Login processing...

Trial ends in Request Full Access Tell Your Colleague About Jove
Click here for the English version


February 2012: This Month in JoVE

doi: 10.3791/4258 Published: February 1, 2012


Here are some highlights from the February 2012 Issue of Journal of Visualized Experiments (JoVE).


The February issue of the Journal of Visualized Experiments (JoVE) takes a clinical theme with the release of two articles, which demonstrate implantations of medical devices used to treat cardiac arrhythmia. More specifically, both articles focus on treating atrial fibrillation - a devastating condition that can ultimately lead to stroke.

The first procedure, led by Professor Dietmar Baensch from the University Hospital Rostock, involves the surgical implantation of an implantable cardioverter-defibrillator, or ICD. ICDs are devices widely used for the termination of ventricular arrhythmias. However, if the site of abnormal pacemaking is supraventricular in origin, such as in the left atrium, these devices can deliver inappropriate and painful shocks. To overcome this issue with potential misdiagnosis, as well as higher complication rates observed with dual chamber elecectrodes, Biotronik has developed a single ICD lead, which is capable of both atrial and ventricular sensing. Guided by X-ray fluoroscopy and electrophysiology, Dr. Baensch and his team demonstrate the surgical procedure for inserting, testing, and anchoring the single chamber electrode. Following electrode positioning, the Lumax defibrillator is joined to the electrode and inserted into the patient. To assess device function ventricular fibrillation is induced via a T-wave shock, and the ability of the defibrillator to sense arrhythmia and administer a corrective shock to is assessed.

While the Lumax ICD system can attenuate cardiac arrhythmia by correcting cardiac pacemaking, the WATCHMAN left atrial appendage (LAA) occlusion device from Boston Scientific is designed to address a severe complication with atrial fibrillation - thromboembolic stroke. In patients with atrial fibrillation, the left atrial appendage, a muscular pouch in the left atrium, can act as a reservoir for clotting blood, which if dislodged, can form emboli that can cause stroke. When implanted, the WATCHMAN device can trap clots within the LAA before they exit. Following assessment of LAA morphology, our authors, led by Dr. Sven Möbius-Winkler from the University of Leipzig, demonstrate methods for inserting a guidewire through the femoral artery into the heart, advancing the device into the left atrium, and deployment of the device in the left atrial appendage. Studies have shown that patients receiving WATCHMAN intervention have a reduced probability of adverse cardiac events when compared to patients given the anticoagulant medication warfarin.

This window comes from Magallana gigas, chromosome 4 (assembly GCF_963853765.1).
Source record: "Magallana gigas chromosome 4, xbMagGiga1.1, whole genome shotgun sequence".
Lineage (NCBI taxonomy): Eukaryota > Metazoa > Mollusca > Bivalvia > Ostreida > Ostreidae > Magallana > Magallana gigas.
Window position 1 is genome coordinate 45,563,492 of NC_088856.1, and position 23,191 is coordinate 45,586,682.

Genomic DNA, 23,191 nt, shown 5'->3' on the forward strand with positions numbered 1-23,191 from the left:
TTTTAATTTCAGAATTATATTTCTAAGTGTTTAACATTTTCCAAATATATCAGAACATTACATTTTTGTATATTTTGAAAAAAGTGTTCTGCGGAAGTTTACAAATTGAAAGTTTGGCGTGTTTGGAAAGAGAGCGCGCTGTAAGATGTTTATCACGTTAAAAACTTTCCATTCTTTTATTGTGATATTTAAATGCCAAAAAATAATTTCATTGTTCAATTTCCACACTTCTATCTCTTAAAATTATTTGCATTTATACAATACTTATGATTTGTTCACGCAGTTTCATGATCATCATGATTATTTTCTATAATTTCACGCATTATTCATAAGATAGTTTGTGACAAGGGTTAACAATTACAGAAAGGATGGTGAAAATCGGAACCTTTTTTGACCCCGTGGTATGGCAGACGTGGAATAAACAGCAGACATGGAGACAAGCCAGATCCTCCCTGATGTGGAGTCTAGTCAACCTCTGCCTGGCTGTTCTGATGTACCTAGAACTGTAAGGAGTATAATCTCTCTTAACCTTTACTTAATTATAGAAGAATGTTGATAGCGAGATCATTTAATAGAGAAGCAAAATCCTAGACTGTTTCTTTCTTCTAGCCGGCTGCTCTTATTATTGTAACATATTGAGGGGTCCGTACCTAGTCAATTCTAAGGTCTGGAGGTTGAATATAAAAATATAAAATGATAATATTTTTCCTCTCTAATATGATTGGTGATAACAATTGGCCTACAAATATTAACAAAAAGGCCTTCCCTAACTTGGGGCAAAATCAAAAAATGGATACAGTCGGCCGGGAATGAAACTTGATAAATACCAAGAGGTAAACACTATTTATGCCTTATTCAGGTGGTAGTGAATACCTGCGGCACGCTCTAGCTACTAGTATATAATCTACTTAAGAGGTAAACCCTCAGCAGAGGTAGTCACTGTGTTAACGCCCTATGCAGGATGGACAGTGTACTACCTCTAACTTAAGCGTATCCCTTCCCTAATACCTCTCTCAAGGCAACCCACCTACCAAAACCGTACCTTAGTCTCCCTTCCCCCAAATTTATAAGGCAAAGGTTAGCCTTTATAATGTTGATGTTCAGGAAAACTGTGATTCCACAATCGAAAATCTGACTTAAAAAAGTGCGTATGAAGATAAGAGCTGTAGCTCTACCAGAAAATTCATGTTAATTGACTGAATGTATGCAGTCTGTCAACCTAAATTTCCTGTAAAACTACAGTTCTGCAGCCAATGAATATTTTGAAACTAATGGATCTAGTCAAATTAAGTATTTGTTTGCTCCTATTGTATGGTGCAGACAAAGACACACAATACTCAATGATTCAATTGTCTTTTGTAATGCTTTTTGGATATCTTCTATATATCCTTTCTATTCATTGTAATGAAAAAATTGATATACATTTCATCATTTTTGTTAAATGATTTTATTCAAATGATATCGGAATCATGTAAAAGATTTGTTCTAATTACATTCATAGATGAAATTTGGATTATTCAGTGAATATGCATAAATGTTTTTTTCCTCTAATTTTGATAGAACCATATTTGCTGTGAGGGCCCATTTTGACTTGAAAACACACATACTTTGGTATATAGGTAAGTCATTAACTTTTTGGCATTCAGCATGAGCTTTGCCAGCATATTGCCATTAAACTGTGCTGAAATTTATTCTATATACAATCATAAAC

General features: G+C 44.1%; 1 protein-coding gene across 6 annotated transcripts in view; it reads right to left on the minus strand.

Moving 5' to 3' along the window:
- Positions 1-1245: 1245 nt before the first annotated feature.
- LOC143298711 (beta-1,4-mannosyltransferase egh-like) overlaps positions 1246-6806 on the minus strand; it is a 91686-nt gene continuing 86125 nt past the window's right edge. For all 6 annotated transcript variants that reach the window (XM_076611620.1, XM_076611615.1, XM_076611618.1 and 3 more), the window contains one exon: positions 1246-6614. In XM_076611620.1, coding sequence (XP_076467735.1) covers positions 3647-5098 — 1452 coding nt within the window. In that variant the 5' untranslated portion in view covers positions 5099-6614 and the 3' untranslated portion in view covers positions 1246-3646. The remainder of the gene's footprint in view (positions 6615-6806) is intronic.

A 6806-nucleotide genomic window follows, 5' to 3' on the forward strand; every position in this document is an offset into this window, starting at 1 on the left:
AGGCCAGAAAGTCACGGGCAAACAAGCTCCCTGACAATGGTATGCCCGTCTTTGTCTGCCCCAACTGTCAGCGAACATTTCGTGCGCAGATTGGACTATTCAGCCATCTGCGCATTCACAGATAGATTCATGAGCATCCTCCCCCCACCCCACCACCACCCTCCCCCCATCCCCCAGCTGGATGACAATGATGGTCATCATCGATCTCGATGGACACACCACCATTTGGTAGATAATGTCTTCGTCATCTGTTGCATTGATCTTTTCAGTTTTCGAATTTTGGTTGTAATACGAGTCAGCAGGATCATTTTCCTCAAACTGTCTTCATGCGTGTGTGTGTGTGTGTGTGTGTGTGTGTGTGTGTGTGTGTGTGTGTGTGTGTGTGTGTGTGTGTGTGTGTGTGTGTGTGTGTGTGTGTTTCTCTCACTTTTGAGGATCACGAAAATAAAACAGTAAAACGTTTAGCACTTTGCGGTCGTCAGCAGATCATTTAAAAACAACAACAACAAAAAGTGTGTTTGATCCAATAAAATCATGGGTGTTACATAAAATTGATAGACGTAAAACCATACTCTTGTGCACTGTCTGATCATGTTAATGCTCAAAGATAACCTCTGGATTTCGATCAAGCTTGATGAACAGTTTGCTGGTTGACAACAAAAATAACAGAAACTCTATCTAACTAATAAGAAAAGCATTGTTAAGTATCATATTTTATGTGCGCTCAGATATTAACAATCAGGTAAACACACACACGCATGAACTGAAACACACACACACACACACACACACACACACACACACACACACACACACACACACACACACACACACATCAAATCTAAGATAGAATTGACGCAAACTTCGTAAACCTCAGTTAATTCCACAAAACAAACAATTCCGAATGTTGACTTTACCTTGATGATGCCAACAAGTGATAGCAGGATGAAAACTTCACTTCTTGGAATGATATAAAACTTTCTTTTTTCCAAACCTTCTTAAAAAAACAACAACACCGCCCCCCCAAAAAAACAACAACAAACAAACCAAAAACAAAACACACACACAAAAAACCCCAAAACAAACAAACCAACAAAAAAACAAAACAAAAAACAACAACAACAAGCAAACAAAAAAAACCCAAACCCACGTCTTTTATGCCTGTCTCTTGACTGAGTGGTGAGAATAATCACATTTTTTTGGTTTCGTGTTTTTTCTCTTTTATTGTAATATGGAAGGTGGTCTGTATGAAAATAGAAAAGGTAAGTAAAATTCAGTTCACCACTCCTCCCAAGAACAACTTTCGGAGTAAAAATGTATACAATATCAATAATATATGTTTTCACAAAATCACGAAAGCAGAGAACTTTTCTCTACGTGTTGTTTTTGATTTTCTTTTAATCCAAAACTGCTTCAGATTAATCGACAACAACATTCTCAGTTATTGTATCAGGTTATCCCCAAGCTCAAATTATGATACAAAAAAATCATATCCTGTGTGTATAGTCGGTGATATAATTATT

While both the Lumax ICD system and the WATCHMAN occlusion device show promise for treating cardiac arrhythmia and its complications, neither device is approved for use in the US. Through video-publication in JoVE, our authors have provided a resource for US physicians to view these sensitive device implantation procedures before they become available across the Atlantic.

One consequence of thromboembolism is hypoxia, and JoVE travels to the University of Rochester to document a method for 2-photon imaging of microregional hypoxia in the cerebral cortex. Our authors illustrate a detailed open cranial window preparation followed by 2-photon imaging of endogenous nicotinamide adenine dinucleotide, or NADH, fluorescence. NADH is well known for its ability to transport electrons during cellular respiration, and it just so happens that NADH fluorescence exhibits a nonlinear relationship with the partial pressure of oxygen in tissues. In the cortex, NADH fluorescence increases as hypoxia is induced, allowing these investigators to determine which cortical areas are most vulnerable to hypoxia, as well as the geometrical pattern of oxygen diffusion from vessels.